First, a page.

Pete Carroll Needs A Data Guy, Better Respect For Statistics Or A Puppy

Bank Risk Management

We were underwhelmed by the creativity of last night’s Super Bowl commercials, but it makes sense that Budweiser’s top rated commercial took first place. While it was basically the same ad as last year, the data shows that if you put a puppy in an ad, the odds of success go way up. Further, if you put that puppy in peril and then have a cross-species rescue, what could be cuter?  Budweiser played the odds and garnered 45 million views and the top ranked ad spot while Pete Carroll, well, did the opposite.

 

While everyone knows the story by now, the play call is a poignant lesson in risk management. Second down, there was less than a minute remaining and a Super Bowl victory is 1.5 feet away.  With the game on the line, Seattle’s offensive coordinator, Darrell Bevell, sees that the Patriots, are stacked to defend the run. The employed logic is that the odds are that one play needs to be a pass in order to manage the clock, so it might as well be on second down. We are good with all that except, here is the thing - if you are going to play probabilities, play the probabilities - correctly. In this case, the less than 10% statistical edge you gain by calling for a pass on second down versus third or fourth down is eroded by a) being near the goal line so that your offense does not have the ability to spread out the defense, and b) you call a pass at the front of the end zone, the most dangerous place to put the ball.

 

If you are the Seahawks and reside in one of the most technologically advanced locations, and your owner is Paul Allen and it’s the Super Bowl, you easily have the following statistics at your fingertips: On second down and one, the odds of completing a successful running play are 70.3%. The odds of a successful pass play are 57.7% - That is a compelling difference. Since the ball was on the half-yard line, your odds of a run success go up, while your pass odds remain the same. This doesn’t include the fact that your team happens to have Marshawn Lynch, the premier runner in the League. Lynch had converted 85% of his short yardage plays this season and has been stopped for no gain just 17% of the time. Lynch was going against a team that has allowed opponents to score 81% of the time in power situations where the runner as less than two yards to go for a first or a touchdown. That is dead last in the NFL.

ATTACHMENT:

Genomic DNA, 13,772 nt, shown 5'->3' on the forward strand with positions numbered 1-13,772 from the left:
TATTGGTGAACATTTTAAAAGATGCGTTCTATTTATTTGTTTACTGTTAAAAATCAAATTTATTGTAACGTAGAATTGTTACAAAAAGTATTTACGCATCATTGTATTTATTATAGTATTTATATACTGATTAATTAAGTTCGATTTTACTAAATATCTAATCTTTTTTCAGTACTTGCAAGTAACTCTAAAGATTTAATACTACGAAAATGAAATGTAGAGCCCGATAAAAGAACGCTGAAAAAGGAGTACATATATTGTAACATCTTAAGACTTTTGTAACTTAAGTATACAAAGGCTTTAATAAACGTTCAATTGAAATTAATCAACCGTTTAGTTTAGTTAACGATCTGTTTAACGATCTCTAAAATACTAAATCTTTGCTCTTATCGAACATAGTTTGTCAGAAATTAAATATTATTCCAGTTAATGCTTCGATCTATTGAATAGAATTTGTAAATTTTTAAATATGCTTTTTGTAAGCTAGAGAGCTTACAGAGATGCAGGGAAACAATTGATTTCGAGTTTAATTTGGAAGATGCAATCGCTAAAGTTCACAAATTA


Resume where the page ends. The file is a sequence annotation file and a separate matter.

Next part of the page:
To be fair, Pete Carroll made another play against the odds right before halftime when he decided to pass into the end zone instead of kicking a field goal for a largely assured three points. The odds were very much against that play, but he pulled it off and no one is talking about that bad call. The difference we point out is that that call was done with half a football game, and a Katy Perry halftime performance, to go. If you don’t complete that pass, you still have 30 minutes of football to play. You call a pass play with the Super Bowl on the line with a half-minute to go and you are betting your whole year on a play where the odds are stacked against you. The odds are that the play in question was going to result in an incomplete pass. If not, it was going to be a sack or an interception.

 

We hate to Monday morning coach, but Pete Carroll and his offensive coaching staff gives the best argument for the fact that  you can only fly in the face of data for so long before probabilities catch up to you. This is the same when it comes to banking. Whether it is interest rate management, credit or strategy, sometimes you have to go with the play that is going to give you the best probability of a favorable outcome. Announcer Cris Collinsworth had it right immediately –"You have Marshawn Lynch. You have a guy who's been borderline unstoppable. ... If I lose this Super Bowl because Marshawn Lynch can't get into the end zone, so be it. ”

 

Someone needs to get Pete Carroll a puppy. He is going to need it.